“Show me the last time that you were uncomfortable, and I’ll show you the last time you grew.”
I have made this statement many times within my life.
In group meetings with my sales team.
On stage while speaking to thousands of experts in my industry.
I’ve preached this word during sermons, and chances are, I will again.
Getting uncomfortable can look like many things. For some, this may be as simple as starting a new job. It may mean taking on newfound responsibilities due to unforeseen circumstances. We feel uncomfortable many times throughout our lives.
We’re supposed to, at least.
Throughout our childhood, we experience physical and mental growth. The differences in mental capacity between a three year old and a three month old are astounding. The change and transformation that we see in nature, that we see in our peers, and that we see in ourselves are through the direct result of being uncomfortable.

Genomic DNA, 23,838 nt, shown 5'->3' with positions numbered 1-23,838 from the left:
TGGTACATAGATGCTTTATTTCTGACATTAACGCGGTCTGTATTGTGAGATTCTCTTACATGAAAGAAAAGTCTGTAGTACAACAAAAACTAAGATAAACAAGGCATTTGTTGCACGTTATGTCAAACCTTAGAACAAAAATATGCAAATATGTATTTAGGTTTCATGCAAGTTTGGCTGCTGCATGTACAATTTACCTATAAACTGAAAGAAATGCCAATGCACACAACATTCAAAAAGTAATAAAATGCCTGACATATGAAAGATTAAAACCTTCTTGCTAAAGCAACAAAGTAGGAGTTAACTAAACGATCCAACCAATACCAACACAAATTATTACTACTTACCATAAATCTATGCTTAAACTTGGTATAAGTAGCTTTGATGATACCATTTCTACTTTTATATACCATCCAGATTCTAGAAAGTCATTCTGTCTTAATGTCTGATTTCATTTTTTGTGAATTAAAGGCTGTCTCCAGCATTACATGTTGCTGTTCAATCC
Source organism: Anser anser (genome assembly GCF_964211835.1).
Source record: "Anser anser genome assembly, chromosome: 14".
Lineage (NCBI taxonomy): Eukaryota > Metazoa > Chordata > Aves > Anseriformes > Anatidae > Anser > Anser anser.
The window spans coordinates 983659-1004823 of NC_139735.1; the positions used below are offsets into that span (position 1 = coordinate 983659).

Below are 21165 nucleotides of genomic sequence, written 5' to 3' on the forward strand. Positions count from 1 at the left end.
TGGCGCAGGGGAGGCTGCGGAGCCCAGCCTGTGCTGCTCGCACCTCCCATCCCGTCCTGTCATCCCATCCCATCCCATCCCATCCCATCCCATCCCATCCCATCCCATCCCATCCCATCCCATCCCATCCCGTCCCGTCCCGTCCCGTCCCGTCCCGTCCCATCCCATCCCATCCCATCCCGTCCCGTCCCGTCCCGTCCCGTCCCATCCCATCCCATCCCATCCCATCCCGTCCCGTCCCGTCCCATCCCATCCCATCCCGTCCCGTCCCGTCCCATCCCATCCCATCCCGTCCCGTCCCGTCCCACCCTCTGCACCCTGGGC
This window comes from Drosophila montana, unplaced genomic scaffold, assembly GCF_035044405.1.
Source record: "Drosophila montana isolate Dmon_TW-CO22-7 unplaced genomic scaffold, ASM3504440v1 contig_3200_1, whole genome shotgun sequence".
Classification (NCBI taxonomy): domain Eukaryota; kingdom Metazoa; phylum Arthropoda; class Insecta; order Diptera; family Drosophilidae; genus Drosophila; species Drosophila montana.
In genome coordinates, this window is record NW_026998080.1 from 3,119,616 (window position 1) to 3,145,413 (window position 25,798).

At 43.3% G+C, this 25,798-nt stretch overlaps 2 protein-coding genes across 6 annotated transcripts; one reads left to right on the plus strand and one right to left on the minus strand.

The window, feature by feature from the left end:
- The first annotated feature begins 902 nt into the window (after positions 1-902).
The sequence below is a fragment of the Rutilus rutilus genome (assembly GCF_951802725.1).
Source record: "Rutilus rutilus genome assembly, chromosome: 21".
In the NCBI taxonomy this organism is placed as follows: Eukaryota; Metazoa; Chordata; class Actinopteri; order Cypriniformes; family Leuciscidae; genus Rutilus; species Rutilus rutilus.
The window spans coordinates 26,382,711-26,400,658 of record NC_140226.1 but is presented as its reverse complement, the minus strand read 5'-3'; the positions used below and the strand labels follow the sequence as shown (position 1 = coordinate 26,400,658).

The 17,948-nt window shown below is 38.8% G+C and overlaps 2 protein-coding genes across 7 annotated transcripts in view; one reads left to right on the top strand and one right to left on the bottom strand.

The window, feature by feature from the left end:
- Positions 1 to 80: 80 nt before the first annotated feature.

Don’t you think that a caterpillar goes through a period of discomfort while they’re becoming a butterfly?
Life isn’t meant to be comfortable. We aren’t meant to go through life pretending as if everything is 100% comfortable, 100% of the time. But understand that these periods of discomfort are serving a purpose.
That purpose is change.
I can’t claim to be the same person that I was ten years ago. I can’t pretend to be the same then that I was ten years before that. I am constantly changing and transforming, striving to be better than I was. Many reading this probably feel the same. You have been through so many trials and tribulations in your life. You have become something different.
But sometimes, we put growth on hold.
We decide that we’re too tired to be uncomfortable anymore. We’ve grown too much. We’re too old. We’re too this and too that. We convince ourselves that we’ve earned the right to be comfortable. We remain stagnant, paralyzed with the fear of change. The fear of the unknown.
Yet, if we want to become the butterfly, we’ll have to spend time as a caterpillar. And we’ll have to go through the transformation.
I declare this year to be a year of growth. A year of discomfort. A year of change and transformation.
So, I’ll ask again,
When was the last time that you were uncomfortable?